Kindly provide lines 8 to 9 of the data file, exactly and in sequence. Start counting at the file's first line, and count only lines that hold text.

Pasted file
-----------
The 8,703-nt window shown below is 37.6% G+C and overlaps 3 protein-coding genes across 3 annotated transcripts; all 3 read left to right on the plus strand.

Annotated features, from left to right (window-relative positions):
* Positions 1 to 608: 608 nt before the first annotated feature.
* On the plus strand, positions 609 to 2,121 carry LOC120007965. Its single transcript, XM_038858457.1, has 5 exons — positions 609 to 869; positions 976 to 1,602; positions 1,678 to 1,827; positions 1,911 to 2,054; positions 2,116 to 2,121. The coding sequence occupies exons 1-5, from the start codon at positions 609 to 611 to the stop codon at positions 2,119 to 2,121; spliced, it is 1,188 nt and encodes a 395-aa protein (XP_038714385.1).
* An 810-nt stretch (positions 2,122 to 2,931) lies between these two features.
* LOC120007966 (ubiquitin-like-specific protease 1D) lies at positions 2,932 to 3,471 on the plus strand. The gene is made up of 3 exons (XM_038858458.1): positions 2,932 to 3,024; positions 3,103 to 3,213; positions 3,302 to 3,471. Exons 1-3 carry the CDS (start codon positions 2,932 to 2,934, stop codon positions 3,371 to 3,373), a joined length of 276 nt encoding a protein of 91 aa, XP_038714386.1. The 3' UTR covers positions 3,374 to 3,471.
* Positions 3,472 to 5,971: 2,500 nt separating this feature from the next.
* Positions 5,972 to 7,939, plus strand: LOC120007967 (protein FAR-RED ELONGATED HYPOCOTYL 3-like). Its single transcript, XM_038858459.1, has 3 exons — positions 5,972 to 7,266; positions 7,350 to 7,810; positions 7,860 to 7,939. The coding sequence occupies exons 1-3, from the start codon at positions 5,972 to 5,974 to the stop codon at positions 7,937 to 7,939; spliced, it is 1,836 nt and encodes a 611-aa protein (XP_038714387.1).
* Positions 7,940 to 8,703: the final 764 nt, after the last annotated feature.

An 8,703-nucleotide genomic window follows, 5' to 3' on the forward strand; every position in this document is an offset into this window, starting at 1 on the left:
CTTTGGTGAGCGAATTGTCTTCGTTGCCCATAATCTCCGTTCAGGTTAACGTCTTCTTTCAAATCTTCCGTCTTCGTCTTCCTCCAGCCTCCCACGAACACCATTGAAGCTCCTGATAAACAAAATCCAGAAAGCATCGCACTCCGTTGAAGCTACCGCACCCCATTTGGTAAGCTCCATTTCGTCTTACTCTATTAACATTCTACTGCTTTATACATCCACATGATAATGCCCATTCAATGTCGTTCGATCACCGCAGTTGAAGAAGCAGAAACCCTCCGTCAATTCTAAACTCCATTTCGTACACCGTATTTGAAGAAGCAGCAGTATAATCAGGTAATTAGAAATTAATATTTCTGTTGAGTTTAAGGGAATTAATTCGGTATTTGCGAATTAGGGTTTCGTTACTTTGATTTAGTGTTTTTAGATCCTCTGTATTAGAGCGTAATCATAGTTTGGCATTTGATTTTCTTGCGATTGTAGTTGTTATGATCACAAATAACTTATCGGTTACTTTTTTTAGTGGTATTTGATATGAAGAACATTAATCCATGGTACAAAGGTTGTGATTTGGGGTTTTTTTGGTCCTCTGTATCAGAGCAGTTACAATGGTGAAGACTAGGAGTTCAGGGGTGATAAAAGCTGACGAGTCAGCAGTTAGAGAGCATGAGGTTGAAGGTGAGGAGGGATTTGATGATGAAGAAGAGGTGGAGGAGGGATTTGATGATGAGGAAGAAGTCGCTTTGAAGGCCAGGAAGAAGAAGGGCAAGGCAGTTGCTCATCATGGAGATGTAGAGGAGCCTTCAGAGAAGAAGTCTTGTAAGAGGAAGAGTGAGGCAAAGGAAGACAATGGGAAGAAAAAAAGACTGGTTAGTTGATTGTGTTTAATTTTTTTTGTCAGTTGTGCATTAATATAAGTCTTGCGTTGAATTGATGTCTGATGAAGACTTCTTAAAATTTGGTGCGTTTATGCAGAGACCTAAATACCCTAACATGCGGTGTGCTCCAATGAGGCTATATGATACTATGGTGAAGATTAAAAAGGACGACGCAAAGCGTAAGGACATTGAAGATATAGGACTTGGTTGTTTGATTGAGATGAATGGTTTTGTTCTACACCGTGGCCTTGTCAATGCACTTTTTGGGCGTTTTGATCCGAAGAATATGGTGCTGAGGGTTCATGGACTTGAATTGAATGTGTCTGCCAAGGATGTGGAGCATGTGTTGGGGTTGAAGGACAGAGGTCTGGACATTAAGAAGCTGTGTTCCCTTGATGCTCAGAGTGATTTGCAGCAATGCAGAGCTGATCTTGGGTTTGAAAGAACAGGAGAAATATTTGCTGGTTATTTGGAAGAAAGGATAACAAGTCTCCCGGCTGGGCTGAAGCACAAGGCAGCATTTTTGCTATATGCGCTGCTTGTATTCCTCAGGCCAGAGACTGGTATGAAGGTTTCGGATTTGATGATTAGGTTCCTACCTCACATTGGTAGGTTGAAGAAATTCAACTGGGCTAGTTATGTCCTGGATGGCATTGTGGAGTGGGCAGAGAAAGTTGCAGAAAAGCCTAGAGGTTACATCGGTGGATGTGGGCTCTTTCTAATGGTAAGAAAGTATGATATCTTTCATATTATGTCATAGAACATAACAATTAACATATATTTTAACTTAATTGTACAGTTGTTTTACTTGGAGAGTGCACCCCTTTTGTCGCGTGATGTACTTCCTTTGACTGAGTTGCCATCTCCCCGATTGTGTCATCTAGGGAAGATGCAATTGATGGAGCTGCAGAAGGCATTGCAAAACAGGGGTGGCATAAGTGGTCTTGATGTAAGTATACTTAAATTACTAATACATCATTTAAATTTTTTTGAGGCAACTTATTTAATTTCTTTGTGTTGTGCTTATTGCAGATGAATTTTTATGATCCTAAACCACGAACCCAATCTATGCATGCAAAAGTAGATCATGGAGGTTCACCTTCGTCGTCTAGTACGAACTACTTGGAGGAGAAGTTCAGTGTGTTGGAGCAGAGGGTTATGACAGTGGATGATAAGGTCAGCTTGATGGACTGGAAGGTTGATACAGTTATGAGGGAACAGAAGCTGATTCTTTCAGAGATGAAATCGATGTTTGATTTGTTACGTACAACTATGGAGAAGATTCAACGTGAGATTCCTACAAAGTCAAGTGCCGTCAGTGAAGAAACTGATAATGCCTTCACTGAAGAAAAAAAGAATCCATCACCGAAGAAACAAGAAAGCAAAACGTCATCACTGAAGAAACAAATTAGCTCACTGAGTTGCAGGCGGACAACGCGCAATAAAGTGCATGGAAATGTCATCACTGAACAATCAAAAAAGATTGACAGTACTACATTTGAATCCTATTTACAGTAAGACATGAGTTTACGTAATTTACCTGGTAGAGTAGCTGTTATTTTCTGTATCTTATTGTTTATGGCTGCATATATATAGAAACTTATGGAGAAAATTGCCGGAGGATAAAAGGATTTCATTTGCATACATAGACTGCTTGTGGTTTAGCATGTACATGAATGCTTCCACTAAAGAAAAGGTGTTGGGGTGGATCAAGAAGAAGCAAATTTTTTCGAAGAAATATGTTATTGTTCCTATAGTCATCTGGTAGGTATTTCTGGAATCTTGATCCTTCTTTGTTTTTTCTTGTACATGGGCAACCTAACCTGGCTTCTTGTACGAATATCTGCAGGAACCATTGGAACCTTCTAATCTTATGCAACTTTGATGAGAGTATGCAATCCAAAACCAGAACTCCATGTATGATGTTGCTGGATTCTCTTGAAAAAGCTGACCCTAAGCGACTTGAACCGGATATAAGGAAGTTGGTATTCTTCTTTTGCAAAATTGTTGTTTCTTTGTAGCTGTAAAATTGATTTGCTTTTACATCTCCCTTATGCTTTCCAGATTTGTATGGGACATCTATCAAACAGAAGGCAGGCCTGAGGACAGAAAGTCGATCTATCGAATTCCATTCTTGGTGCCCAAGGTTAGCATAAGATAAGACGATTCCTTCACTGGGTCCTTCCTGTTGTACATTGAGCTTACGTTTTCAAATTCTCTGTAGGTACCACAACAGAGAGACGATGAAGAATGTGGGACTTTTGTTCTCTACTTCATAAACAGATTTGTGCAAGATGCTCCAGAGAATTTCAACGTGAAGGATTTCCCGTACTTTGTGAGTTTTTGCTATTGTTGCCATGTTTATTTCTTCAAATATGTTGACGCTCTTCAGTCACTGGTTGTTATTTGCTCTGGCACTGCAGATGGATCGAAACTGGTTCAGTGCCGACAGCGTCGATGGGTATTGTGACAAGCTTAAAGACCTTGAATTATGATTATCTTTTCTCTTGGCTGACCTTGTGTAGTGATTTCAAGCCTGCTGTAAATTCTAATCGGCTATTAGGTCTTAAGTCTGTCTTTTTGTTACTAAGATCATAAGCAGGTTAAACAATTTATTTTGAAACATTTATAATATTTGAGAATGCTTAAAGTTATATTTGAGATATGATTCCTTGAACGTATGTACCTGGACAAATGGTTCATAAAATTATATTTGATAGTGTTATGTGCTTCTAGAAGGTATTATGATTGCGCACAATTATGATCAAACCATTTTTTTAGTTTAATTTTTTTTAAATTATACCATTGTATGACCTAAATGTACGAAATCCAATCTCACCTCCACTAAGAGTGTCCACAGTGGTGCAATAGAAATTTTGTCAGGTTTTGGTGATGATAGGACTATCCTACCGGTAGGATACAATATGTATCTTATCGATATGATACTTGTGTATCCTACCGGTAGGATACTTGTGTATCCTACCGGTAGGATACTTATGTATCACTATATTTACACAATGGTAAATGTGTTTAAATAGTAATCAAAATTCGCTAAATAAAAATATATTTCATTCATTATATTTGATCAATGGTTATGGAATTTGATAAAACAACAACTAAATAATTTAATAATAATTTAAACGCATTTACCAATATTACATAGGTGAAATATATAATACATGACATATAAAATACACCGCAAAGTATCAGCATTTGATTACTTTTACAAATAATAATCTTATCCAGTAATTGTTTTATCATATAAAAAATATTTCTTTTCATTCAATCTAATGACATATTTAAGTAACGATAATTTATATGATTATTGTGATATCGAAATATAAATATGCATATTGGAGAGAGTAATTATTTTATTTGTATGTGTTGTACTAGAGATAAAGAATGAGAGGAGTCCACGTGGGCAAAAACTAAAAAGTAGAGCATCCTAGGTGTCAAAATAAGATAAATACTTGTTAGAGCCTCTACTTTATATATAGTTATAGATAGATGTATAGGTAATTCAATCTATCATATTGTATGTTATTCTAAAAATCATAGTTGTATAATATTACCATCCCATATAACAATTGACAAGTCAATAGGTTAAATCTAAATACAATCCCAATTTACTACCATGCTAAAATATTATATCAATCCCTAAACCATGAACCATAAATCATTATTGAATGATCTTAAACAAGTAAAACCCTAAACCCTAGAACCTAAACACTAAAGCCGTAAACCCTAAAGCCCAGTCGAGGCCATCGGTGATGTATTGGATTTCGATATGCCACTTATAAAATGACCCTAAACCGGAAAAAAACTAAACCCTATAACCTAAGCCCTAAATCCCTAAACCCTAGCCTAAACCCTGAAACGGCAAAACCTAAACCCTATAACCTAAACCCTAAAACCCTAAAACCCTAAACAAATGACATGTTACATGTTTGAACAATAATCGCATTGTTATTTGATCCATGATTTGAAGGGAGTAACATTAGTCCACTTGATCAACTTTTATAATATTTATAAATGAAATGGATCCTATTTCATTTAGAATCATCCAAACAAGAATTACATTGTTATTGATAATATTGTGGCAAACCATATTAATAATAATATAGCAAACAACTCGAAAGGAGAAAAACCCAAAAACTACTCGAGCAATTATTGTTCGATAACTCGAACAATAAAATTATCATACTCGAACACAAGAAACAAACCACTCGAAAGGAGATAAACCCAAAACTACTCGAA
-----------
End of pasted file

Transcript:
* Positions 5,972 to 7,939, plus strand: LOC120007967 (protein FAR-RED ELONGATED HYPOCOTYL 3-like). Its single transcript, XM_038858459.1, has 3 exons — positions 5,972 to 7,266; positions 7,350 to 7,810; positions 7,860 to 7,939. The coding sequence occupies exons 1-3, from the start codon at positions 5,972 to 5,974 to the stop codon at positions 7,937 to 7,939; spliced, it is 1,836 nt and encodes a 611-aa protein (XP_038714387.1).
* Positions 7,940 to 8,703: the final 764 nt, after the last annotated feature.